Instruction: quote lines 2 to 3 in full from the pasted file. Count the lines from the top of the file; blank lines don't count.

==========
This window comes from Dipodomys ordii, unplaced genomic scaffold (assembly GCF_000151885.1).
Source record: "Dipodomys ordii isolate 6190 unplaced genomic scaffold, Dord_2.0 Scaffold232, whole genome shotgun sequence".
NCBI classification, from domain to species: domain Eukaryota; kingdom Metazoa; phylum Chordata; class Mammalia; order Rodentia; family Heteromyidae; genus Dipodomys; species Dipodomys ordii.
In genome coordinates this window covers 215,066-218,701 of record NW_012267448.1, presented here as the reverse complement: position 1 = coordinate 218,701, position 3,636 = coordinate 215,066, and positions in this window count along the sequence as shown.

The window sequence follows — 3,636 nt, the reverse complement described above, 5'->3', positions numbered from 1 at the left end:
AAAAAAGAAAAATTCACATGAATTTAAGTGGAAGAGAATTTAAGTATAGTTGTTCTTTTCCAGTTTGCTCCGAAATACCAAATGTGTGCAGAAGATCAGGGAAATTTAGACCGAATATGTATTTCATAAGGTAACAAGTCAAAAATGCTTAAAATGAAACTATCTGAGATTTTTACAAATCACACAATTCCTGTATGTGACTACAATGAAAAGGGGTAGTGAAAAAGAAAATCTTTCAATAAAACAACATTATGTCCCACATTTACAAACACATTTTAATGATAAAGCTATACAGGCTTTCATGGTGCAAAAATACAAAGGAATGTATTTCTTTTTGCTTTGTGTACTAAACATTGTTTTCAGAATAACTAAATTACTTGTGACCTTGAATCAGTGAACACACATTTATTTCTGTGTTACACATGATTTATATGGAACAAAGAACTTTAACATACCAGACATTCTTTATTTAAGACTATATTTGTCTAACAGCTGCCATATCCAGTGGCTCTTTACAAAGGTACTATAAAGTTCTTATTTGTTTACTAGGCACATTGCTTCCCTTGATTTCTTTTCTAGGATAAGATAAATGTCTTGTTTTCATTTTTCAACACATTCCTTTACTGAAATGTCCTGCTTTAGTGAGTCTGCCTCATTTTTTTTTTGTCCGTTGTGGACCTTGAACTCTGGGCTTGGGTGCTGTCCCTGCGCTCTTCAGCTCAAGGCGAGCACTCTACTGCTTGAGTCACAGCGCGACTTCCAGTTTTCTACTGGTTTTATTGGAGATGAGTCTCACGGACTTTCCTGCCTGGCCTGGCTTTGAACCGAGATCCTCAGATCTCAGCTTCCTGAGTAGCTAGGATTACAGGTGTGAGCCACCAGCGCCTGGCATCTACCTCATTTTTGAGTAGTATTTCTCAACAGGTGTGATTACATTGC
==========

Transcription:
Source record: "Dipodomys ordii isolate 6190 unplaced genomic scaffold, Dord_2.0 Scaffold232, whole genome shotgun sequence".
NCBI classification, from domain to species: domain Eukaryota; kingdom Metazoa; phylum Chordata; class Mammalia; order Rodentia; family Heteromyidae; genus Dipodomys; species Dipodomys ordii.